# General linear model for counts which are "correlated"

The typical general linear model (GLM) for count data uses the Poisson link function. The counts there are assumed to be "independent". Now suppose the counts are not "independent" in a sense illustrated by the following toy example.

There are data points on 2100 students who each take 7 courses. The response is the number of "A" grades they earn. The histogram below illustrates the observed "A" count. I'm interested in a GLM for this kind of response distribution with some predictors (for example, # hours spent studying + household income).

From a modeling perspective, it is reasonable to believe that students who get an "A" in one course are likely to get an "A" in other courses (and vice versa). So I am unsure as to what an appropriate link function would be for a GLM. It is clear that the responses don't follow a Poisson distribution in this example. But would a logarithmic link function (i.e. Poisson regression) still be valid in this scenario? Any thoughts would be much appreciated.

• I have a question about getting significance of a predictor in ZIP models. Suppose $Y_i$ is a response. I want to model a single predictor $X_i$ in both the "binomial" and "Poisson" parts of the model. That is, there are two parameters $\beta_{Bin}$ and $\beta_{Pois}$ corresponding to $X_i$ in this ZIP model (Q1.) Is this valid to use the same predictor in both parts of the model? Commented Dec 15, 2015 at 15:38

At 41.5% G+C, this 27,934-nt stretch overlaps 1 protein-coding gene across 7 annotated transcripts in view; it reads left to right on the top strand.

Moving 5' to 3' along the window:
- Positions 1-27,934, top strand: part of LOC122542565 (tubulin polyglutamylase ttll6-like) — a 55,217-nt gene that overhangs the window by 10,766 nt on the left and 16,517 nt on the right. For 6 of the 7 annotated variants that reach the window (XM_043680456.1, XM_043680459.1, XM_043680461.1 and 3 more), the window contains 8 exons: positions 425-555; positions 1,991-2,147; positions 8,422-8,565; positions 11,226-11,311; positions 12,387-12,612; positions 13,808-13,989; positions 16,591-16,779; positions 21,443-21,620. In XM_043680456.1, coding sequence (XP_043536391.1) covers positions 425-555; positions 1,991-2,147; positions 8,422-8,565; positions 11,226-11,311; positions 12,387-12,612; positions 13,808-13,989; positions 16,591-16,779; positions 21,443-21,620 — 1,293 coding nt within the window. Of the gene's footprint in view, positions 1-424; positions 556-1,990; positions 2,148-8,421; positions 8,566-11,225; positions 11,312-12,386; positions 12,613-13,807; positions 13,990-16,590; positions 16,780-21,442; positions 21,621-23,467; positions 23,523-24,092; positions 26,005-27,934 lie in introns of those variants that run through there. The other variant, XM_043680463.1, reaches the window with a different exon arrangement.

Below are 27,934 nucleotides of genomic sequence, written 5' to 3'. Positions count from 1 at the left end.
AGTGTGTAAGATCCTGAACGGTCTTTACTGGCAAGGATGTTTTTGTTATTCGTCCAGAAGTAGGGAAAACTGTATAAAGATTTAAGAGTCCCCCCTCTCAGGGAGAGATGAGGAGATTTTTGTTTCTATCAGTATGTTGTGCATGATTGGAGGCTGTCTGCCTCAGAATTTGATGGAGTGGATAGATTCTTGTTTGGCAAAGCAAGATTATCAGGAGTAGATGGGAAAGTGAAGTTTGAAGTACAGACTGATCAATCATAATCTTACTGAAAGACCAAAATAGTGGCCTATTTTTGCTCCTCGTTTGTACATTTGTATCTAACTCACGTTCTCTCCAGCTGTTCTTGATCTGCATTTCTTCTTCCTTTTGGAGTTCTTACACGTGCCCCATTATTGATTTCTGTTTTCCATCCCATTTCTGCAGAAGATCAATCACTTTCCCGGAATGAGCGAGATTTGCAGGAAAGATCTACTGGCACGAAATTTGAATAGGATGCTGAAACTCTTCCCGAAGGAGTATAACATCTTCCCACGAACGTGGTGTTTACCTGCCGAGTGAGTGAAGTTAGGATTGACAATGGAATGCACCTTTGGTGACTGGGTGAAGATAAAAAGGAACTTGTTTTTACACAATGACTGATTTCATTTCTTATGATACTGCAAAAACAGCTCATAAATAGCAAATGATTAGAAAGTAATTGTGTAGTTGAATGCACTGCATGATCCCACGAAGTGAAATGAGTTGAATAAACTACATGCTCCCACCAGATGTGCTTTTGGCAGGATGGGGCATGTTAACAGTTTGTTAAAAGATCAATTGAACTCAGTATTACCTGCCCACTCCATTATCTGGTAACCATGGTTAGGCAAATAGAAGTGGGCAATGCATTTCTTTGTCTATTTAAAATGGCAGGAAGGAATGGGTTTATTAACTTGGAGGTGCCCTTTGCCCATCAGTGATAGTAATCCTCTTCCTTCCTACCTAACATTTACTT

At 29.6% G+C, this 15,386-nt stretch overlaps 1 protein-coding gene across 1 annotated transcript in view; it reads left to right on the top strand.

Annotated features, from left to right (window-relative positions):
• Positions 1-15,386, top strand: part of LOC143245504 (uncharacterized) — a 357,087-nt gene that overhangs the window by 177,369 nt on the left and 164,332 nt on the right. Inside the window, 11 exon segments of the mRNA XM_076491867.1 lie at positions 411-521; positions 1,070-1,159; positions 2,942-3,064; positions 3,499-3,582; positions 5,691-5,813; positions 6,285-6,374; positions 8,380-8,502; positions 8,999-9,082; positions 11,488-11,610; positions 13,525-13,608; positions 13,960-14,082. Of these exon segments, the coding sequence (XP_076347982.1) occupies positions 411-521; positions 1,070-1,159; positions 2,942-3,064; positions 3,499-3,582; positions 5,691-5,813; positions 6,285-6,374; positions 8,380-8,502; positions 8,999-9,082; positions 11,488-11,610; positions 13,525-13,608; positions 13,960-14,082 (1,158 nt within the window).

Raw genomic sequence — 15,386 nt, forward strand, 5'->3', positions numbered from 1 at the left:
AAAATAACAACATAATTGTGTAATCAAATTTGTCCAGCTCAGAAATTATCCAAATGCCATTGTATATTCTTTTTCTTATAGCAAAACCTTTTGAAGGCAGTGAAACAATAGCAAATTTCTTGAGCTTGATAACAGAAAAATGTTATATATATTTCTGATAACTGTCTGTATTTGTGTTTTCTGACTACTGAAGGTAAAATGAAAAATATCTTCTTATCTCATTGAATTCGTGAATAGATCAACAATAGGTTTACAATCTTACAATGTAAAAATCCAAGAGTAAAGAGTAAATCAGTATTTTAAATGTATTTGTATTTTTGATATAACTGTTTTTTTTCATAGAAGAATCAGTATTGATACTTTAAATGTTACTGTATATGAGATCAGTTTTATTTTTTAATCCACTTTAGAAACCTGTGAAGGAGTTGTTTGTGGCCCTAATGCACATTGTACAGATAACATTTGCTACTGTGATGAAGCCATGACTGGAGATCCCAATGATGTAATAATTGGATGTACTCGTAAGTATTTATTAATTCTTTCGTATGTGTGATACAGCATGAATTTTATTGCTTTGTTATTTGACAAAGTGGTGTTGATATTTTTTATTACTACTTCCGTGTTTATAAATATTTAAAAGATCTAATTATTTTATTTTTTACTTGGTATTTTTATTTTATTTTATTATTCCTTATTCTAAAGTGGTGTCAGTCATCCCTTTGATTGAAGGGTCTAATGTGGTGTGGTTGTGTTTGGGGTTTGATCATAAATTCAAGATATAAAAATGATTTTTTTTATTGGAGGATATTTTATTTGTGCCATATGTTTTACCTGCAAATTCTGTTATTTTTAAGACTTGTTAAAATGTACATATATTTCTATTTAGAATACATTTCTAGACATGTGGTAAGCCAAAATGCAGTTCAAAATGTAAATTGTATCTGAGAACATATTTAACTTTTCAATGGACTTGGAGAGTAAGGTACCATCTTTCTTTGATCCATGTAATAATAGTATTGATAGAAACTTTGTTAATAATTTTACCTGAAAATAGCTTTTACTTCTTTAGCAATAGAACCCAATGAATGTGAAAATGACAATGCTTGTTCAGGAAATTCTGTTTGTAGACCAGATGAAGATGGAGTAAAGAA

• (Q2) Fitting the ZIP model here gives an estimate and standard error for $\beta_{Bin}$ and $\beta_{Pois}$. Is there way to combine them to get a total $p$-value corresponding to the significance of $X_i$? Is there an analytical way? For example, $F$-tests or linear restrictions of some sort. Commented Dec 15, 2015 at 15:39
• For the first question, you should be able to use the same x-variable in both parts, as they would be estimating the effect of that predictor on two different processes. I rarely use p-values for statistical inference (I tend to prefer bayesian estimation), so I am not able to directly answer your second question. However, I'm not sure why it wouldn't be preferable to look at the significance of the two $\beta$ coefficients separately. Commented Dec 15, 2015 at 19:39